I decided to be one small but audible voice that would speak for atheists.  We are not all disrespectful and militant. I'm aware that my embracing atheism makes many people uncomfortable. I'm not blind to that, and I do hate that it has to be that way. But does it have to be that way? Why should it make people uncomfortable? It shouldn't. If I converted to Catholicism or Mormonism, would my speaking about it cause them the same level of discomfort? Not anywhere near to the same degree. So my atheism has become a part of my identity in part to help end the stigma that comes with the word.  I can be your token atheist friend, if that's what it takes. My generation having had that "token gay friend" is actually a huge reason why LGBT rights have come as far as they have in the past few years. Knowing someone personally is often what changes people's preconceived notions. Maybe the social tide can turn a little if everyone had a token atheist friend. In another generation, maybe just knowing a friendly atheist will bring an end to the stigma.

*I fully expect some people to think, "Well, you aren't that respectful - you sort of shove your atheism down our throats." To that I'd have to ask, "Really? Do I? Or do I just talk about atheism in the same very personal way you talk about your faith?" If simply talking about one's own faith is not shoving it down my throat, then my talking about my lack of faith is not shoving it down anyone else's. If posting Christian articles or praising God on Facebook or writing blogs about how Jesus has changed your life is acceptable, then so should anything else equally non-confrontational. I'd have to challenge the person who thinks I shove my atheism down their throat to recall a time when I've insulted anyone for their faith or tried to turn them into an atheist. (Conversely, I've had plenty of reconversion attempts made on me.) I'm just sayin'. If you don't like what I say, don't read it. I won't be offended, promise.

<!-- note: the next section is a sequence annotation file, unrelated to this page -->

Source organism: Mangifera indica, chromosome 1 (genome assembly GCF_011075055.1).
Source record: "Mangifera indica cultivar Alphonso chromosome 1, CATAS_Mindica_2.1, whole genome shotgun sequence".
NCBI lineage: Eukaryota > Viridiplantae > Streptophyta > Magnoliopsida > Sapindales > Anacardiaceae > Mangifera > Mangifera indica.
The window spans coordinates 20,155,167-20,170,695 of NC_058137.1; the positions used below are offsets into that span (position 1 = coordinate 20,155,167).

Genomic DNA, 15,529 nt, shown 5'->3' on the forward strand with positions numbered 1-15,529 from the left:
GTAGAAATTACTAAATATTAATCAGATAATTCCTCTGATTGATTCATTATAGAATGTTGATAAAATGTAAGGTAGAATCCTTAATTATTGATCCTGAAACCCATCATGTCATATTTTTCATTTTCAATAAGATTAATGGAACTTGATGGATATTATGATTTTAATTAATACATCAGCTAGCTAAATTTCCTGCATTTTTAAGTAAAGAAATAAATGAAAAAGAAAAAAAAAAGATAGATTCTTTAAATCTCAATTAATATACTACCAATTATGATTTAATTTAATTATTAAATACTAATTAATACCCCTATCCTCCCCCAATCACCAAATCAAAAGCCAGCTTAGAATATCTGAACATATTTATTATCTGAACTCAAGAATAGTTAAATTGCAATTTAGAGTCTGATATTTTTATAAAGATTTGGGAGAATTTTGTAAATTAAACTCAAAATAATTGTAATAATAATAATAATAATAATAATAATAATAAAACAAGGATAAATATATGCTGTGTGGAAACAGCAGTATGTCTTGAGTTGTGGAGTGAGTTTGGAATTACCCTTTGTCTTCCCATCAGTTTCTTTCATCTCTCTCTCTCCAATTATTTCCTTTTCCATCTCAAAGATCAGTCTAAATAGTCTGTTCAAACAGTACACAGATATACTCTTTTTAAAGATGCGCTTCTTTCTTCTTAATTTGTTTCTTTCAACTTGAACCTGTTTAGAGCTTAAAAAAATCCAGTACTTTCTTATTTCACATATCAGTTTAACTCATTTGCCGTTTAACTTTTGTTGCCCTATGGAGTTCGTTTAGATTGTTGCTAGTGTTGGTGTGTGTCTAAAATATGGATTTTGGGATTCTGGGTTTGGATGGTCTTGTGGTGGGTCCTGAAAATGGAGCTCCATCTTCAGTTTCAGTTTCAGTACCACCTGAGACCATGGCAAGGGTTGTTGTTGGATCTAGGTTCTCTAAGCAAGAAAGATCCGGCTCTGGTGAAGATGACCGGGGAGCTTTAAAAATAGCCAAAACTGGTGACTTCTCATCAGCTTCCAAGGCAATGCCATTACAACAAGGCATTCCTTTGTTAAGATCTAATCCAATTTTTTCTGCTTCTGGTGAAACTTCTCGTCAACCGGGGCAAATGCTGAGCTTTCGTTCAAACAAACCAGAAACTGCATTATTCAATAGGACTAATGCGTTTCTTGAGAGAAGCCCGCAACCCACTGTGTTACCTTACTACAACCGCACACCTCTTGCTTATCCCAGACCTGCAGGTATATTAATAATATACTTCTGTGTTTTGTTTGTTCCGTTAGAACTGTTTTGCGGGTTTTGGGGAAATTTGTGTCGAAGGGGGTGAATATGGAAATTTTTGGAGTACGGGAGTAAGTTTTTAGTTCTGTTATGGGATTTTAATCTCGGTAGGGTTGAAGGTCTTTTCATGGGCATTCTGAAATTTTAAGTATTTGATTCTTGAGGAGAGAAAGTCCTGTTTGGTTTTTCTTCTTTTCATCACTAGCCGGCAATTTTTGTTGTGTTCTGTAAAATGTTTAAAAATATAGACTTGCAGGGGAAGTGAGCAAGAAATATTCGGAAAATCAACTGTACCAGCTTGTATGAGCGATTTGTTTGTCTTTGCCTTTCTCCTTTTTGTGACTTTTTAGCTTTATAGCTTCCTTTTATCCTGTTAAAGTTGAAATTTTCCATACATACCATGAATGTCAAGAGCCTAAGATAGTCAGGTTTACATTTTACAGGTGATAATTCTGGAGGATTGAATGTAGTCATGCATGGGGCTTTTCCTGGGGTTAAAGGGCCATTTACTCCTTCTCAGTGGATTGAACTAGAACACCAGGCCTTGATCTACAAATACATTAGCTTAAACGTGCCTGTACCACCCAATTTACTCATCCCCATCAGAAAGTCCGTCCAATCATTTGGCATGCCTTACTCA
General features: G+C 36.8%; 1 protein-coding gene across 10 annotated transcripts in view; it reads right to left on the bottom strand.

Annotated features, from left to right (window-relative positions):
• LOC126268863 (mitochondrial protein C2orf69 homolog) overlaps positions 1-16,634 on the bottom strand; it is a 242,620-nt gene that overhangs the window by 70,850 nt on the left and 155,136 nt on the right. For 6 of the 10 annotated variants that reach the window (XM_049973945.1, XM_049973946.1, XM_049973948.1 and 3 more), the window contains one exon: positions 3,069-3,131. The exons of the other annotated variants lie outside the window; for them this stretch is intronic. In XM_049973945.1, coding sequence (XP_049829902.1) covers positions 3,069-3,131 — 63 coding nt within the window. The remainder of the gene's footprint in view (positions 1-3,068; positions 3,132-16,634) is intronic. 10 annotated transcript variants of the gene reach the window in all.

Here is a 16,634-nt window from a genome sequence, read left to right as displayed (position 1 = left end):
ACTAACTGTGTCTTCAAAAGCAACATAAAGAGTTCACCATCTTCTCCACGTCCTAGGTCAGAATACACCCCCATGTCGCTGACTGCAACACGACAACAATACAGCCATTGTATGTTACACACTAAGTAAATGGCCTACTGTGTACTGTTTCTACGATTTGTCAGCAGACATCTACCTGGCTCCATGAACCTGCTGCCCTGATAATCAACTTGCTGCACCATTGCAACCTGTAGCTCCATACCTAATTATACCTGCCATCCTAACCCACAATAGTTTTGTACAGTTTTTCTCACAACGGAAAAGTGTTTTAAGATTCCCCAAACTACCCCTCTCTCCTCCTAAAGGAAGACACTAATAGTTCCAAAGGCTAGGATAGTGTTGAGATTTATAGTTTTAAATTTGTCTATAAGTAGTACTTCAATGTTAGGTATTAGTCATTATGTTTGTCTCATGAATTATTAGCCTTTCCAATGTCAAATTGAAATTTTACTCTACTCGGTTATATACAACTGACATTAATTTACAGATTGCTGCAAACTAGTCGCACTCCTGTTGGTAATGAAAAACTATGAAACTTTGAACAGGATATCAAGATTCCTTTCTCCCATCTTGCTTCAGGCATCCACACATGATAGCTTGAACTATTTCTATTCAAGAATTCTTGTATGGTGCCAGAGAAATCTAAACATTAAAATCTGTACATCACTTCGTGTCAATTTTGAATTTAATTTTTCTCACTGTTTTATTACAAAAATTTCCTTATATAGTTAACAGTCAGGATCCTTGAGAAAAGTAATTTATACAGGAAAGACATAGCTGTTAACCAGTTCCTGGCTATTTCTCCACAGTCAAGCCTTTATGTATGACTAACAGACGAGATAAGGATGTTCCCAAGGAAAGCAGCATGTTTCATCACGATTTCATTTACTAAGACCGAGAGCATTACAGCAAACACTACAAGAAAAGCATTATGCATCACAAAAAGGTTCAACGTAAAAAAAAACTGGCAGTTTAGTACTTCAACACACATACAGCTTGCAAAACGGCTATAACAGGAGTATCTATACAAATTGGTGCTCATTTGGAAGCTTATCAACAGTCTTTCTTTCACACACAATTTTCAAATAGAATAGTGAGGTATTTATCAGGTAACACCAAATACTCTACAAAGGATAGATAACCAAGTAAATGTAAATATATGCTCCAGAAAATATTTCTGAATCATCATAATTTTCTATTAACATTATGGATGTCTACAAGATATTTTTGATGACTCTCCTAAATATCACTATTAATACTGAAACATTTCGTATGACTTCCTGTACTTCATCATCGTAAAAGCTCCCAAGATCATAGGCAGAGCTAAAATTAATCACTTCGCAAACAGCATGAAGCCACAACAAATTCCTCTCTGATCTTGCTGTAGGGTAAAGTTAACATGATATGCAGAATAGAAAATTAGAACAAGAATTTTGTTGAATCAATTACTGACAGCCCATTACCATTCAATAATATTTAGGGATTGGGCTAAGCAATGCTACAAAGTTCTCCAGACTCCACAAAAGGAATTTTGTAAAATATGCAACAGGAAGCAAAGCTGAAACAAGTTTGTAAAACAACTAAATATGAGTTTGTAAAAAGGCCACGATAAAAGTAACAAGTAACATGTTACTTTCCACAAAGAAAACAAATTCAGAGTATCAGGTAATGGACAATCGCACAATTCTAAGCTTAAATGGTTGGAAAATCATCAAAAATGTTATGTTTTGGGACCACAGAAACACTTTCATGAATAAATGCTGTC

Final thought. I do sometimes feel uncomfortable with this "identity". I recognize it is not politically or professionally astute. I sometimes worry I could lose my job. I worry about my kids being bullied at school for not going to church and having atheist parents. There is a lot to lose to being an atheist here in the Bible Belt. Quite a staggering number of people have confided in me since my "coming out" that they are closet atheists, unafraid to tell their families, friends, or even spouses, that they do not believe. Somehow that makes it all the more important to me to keep speaking up. Maybe I'll lose my job (I hope not) or my friends or even some family members (I really hope not), but if it also results in a change of opinion or attitude in a some people, then maybe at least some good would come of it. The more of us willing to come out, the more people will accept us, because they will know us.